Daniel E. Wilcox


The Last Libation


Jim Town, across the county line

Where many a poor Cheyenne

Emptied his dim future

In the short, sotted glass;


Nothing new of this watery fire,

The forked-tongue libation

Passed from the pallid men

Down to generations of the lost,


To those hunched at the rail-

Descendents of red men who

Counted coup with shining valor-
But these instead pour out their souled


Lives to Chief Bacchus of the bottle;

Restricted to behind the dark bars,

They shuffle the time worn cards,
Then slump, no longer ruling the plains.


But the Rez’s young girl, his cousin,

Only 12, copper-templed and kind,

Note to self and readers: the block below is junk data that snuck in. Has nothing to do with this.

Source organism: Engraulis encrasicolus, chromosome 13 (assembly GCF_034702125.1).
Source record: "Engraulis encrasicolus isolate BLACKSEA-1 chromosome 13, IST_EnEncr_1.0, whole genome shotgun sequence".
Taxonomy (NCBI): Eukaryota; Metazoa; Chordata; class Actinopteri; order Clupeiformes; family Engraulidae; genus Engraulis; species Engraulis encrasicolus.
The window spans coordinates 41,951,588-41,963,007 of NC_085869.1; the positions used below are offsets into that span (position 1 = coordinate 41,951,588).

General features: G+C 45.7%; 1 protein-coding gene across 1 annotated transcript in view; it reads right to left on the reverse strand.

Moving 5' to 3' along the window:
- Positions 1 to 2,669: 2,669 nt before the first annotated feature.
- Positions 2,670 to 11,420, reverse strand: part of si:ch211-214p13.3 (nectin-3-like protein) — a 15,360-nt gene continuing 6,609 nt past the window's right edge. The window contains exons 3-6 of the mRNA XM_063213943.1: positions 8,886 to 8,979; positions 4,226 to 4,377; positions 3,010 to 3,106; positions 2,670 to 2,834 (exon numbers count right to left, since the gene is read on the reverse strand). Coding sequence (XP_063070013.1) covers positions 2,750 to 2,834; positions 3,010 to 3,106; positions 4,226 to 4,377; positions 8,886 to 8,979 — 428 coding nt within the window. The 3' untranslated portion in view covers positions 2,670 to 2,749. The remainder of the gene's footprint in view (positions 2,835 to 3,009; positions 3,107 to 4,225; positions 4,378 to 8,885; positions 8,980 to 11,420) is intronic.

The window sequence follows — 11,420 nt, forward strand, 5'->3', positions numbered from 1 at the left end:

With glorious raven hair, now

In the gathering Montana dusk


Tips on the dirt walk, sour breathed,

Staggers on the ‘warn’ path

Through Lame Deer village,

And passes down, then gone.


Says another tribe’s brave,

A leader in translation,

My heart is sick…

I will drink no more forever.




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 Daniel E. Wilcox

Sentinel Poetry (Online) #51   January 2007   ISSN 1479-425X


Editor-in-Chief: Amatoritsero Ede

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